WCLAC’s Documentation and Advocacy Unit uses feminist principles to produce women-centred knowledge and to promote women’s rights on the political agenda, pushing for the legal and cultural adoption of international legal standards and gender-equitable social norms in which women’s rights are defended, promoted and upheld.
Legal reform advocacy
WCLAC seeks to contribute to the development of both a legislative environment and specific institutional policies that support, protect and empower women.
WCLAC uses a strategy of coalition-based advocacy for legal reform on issues such as campaign for reform of the criminal law and of the personal status law. Major issues being addressed within the criminal include ending the reduction of murder sentences in femicides in which the crime is linked to an issue of so-called honour. The personal status law governs issues of marriage and divorce; WCLAC and the Personal Status Law Coalition particularly work for reform of articles relating to six key issues: marriage age, commonwealth, polygamy, divorce, custody and equal legal status (for example as witnesses in marital disputes).
In addition to long-running and high-profile campaigns on criminal law and personal status law, WCLAC is working to develop a Law on Family Protection from Violence, and also seeking to introduce gender-justice-driven reforms to regulations on women’s finance and inheritance rights.
A full list and details of WCLAC’s partnerships and memberships within coalitions, campaign groups and networks can be found here (link to Who we are > Affiliations).
Women’s voices – documenting Israel’s international humanitarian law (IHL) violations
WCLAC has a team of female fieldworkers documenting the gender-specific impact of Israeli breaches of international human rights and humanitarian law in Gaza and in the West Bank, including East Jerusalem.
WCLAC combines the feminist practice of promoting women’s voices and the women-centred production of knowledge into areas of discourse in which they are crucially underrepresented. While Israeli rights violations have a detrimental impact on all of Palestinian society, the impact on women is particular, and often heightened, due to the social expectations of the female gender roles for Palestinians.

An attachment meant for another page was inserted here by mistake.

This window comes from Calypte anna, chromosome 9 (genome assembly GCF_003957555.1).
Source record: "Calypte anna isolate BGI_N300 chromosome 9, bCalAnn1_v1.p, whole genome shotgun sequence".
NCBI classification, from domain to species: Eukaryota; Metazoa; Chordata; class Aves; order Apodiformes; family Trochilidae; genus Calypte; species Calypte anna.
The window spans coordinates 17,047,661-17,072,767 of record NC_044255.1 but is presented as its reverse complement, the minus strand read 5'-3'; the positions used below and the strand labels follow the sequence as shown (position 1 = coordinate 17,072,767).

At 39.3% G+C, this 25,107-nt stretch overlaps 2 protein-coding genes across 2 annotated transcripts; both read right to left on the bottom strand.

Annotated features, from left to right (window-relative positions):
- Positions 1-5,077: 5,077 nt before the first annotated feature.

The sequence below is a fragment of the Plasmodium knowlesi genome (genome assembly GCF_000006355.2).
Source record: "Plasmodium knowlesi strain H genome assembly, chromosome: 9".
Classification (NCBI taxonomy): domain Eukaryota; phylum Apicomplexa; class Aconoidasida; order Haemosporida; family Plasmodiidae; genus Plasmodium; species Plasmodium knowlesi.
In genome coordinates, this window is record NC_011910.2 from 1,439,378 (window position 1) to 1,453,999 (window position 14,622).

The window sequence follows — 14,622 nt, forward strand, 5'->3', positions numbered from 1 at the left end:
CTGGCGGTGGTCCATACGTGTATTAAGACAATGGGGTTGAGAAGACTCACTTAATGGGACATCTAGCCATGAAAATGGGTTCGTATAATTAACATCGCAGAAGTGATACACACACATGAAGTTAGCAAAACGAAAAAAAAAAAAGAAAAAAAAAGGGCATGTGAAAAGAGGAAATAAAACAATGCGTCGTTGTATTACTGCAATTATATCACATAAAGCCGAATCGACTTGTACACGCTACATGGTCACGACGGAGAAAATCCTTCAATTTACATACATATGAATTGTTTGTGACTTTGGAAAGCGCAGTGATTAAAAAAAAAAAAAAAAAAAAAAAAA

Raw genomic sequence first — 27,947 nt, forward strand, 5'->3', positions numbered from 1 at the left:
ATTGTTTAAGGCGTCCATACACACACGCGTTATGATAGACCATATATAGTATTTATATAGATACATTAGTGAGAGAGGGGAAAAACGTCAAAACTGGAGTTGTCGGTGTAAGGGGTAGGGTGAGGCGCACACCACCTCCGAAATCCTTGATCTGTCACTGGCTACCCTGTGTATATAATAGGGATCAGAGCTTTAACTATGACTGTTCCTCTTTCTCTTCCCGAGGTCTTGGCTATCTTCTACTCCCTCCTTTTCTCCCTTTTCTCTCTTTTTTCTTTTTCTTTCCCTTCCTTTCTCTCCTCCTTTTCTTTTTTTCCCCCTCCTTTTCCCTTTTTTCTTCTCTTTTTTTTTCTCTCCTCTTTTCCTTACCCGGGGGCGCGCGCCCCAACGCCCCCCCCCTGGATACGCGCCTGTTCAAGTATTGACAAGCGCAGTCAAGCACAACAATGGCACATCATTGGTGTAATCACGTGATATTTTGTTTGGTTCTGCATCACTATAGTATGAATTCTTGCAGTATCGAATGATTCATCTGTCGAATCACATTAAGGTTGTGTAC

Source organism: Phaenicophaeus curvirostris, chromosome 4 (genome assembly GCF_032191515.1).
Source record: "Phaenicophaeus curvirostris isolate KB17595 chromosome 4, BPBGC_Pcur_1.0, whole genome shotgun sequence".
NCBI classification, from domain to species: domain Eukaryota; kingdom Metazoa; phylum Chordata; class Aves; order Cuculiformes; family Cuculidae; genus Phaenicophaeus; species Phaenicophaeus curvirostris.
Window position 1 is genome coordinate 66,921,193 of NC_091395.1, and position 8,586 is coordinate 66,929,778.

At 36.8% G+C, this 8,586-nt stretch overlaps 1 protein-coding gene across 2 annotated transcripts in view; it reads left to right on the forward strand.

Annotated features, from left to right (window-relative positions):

WCLAC’s documentation is used in international advocacy, both as powerful stories highlighting the need for international policy change towards Palestinians’ human rights, and as an evidence base for alternative reports being submitted (using WCLAC’s ECOSOC Special Consultative Status) to monitoring committees and treaty bodies.
Documentation of femicide
WCLAC has documented the gender-based murder of Palestinian women since 2004, using the term femicide rather than the term “honour killing” which might infer some justification of what is, to WCLAC, the violent and needless death of a woman, often by a family member or intimate partner, and is in no way honourable. The documentation is used to give background to the statistics and to build a base of qualitative knowledge on an issue in which WCLAC and others believe the numbers significantly understate the scale of the problem.
WCLAC has two publications from recent years analysing the issue of femicide, they can be found in WCLAC’s documentation on this website, or through following the links below:
- 2011 – “Women without a name”
- 2004 – “Mapping and analysing the landscape of femicide in Palestinian society”
Staff from WCLAC’s Documentation and Advocacy Unit disseminate information on international human rights standards and on the latest developments in national legal reform campaigns through awareness-raising workshops.
WCLAC uses a variety of methodologies for raising awareness through workshops which are targeted to optimise the impact of WCLAC’s message and tailored to particular audiences. Each year WCLAC holds dozens of information sessions in partnership with numerous community based organisations and village and refugee camp councils. Often the workshops tackle a single issue on which the community has requested information (e.g. gender issues, personal status law, CEDAW) and participants include multipliers in the community such as local authorities, school teachers, women’s group leaders and other influential personalities – both men and women.
Other workshops target a particular women’s groups and work together with them for a series of around 7-10 workshops. The use of a series of workshops spread over several months allows groups to create a safe environment for discussing local rights issues, and offers plenty of opportunities for women – as rights-holders – to seek specific advice relating to their lives, whether in plenary discussion, in a one-to-one consultation following a workshop, or through becoming a client with WCLAC.